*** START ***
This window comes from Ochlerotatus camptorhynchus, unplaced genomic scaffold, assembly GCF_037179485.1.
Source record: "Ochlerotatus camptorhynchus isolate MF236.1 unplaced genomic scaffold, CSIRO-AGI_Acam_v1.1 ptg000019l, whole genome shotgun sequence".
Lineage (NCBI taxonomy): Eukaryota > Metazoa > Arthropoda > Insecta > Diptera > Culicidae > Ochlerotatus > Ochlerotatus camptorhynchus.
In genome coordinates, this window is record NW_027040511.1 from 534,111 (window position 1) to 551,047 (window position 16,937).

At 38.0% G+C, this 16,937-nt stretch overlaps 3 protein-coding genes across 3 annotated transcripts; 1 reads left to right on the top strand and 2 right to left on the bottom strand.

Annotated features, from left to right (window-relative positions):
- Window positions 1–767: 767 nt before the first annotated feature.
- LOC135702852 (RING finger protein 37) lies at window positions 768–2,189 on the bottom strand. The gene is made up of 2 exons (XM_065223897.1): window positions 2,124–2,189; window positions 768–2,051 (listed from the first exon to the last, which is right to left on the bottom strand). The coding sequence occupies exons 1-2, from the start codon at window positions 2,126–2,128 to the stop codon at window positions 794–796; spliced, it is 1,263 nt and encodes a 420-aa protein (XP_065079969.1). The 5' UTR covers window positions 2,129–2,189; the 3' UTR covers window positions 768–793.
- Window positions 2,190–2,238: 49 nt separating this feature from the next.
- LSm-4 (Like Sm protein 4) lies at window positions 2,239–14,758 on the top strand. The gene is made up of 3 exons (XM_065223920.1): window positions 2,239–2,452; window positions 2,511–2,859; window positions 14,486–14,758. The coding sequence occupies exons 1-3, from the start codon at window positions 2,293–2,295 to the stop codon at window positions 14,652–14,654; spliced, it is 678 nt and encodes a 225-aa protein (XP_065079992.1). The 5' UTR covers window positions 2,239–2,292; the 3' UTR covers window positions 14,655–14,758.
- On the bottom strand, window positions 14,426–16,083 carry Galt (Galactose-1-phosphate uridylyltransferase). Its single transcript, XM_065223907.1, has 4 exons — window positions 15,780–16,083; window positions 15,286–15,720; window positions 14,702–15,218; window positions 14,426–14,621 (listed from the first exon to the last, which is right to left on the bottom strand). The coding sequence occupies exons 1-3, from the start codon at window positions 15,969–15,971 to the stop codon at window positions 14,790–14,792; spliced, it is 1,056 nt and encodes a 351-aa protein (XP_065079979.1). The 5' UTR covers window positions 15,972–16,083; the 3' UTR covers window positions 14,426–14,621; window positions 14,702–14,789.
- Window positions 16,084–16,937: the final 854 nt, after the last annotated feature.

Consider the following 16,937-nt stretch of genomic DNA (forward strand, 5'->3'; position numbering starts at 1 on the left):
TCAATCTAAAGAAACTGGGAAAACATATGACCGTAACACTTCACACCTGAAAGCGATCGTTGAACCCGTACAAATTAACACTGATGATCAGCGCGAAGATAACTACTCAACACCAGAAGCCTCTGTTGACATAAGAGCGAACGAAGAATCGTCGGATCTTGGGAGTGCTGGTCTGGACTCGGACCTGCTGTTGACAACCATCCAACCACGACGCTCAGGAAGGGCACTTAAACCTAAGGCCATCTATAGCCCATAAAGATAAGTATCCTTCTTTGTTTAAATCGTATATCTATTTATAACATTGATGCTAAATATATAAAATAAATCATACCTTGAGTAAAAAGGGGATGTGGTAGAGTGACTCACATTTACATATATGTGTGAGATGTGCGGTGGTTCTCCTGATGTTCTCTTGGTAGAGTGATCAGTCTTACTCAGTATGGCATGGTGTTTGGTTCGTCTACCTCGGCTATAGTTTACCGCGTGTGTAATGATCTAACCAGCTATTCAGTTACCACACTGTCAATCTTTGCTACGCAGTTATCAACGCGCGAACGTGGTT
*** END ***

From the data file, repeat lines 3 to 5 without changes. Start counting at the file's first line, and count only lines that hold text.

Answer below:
Lineage (NCBI taxonomy): Eukaryota > Metazoa > Arthropoda > Insecta > Diptera > Culicidae > Ochlerotatus > Ochlerotatus camptorhynchus.
In genome coordinates, this window is record NW_027040511.1 from 534,111 (window position 1) to 551,047 (window position 16,937).

At 38.0% G+C, this 16,937-nt stretch overlaps 3 protein-coding genes across 3 annotated transcripts; 1 reads left to right on the top strand and 2 right to left on the bottom strand.